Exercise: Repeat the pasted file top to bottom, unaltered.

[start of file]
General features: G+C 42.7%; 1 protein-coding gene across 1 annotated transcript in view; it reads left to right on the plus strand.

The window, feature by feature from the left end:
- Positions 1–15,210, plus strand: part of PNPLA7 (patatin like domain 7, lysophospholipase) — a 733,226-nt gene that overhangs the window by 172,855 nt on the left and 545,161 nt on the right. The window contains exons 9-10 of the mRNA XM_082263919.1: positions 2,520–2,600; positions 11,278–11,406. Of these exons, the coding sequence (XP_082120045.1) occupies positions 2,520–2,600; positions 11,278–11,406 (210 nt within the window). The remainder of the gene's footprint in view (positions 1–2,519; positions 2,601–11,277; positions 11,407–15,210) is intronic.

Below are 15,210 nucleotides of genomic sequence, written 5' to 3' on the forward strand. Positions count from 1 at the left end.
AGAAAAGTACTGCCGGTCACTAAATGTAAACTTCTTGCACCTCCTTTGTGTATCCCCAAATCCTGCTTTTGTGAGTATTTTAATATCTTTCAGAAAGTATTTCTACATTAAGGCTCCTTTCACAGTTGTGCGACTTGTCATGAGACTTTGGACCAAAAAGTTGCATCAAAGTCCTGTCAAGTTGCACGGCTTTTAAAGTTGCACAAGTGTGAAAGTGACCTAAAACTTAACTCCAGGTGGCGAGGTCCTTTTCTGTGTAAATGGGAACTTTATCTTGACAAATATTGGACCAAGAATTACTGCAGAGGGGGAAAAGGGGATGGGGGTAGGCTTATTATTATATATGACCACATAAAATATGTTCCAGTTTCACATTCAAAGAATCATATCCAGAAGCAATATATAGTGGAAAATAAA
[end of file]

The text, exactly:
General features: G+C 42.7%; 1 protein-coding gene across 1 annotated transcript in view; it reads left to right on the plus strand.

The window, feature by feature from the left end:
- Positions 1–15,210, plus strand: part of PNPLA7 (patatin like domain 7, lysophospholipase) — a 733,226-nt gene that overhangs the window by 172,855 nt on the left and 545,161 nt on the right. The window contains exons 9-10 of the mRNA XM_082263919.1: positions 2,520–2,600; positions 11,278–11,406. Of these exons, the coding sequence (XP_082120045.1) occupies positions 2,520–2,600; positions 11,278–11,406 (210 nt within the window). The remainder of the gene's footprint in view (positions 1–2,519; positions 2,601–11,277; positions 11,407–15,210) is intronic.

Below are 15,210 nucleotides of genomic sequence, written 5' to 3' on the forward strand. Positions count from 1 at the left end.
AGAAAAGTACTGCCGGTCACTAAATGTAAACTTCTTGCACCTCCTTTGTGTATCCCCAAATCCTGCTTTTGTGAGTATTTTAATATCTTTCAGAAAGTATTTCTACATTAAGGCTCCTTTCACAGTTGTGCGACTTGTCATGAGACTTTGGACCAAAAAGTTGCATCAAAGTCCTGTCAAGTTGCACGGCTTTTAAAGTTGCACAAGTGTGAAAGTGACCTAAAACTTAACTCCAGGTGGCGAGGTCCTTTTCTGTGTAAATGGGAACTTTATCTTGACAAATATTGGACCAAGAATTACTGCAGAGGGGGAAAAGGGGATGGGGGTAGGCTTATTATTATATATGACCACATAAAATATGTTCCAGTTTCACATTCAAAGAATCATATCCAGAAGCAATATATAGTGGAAAATAAA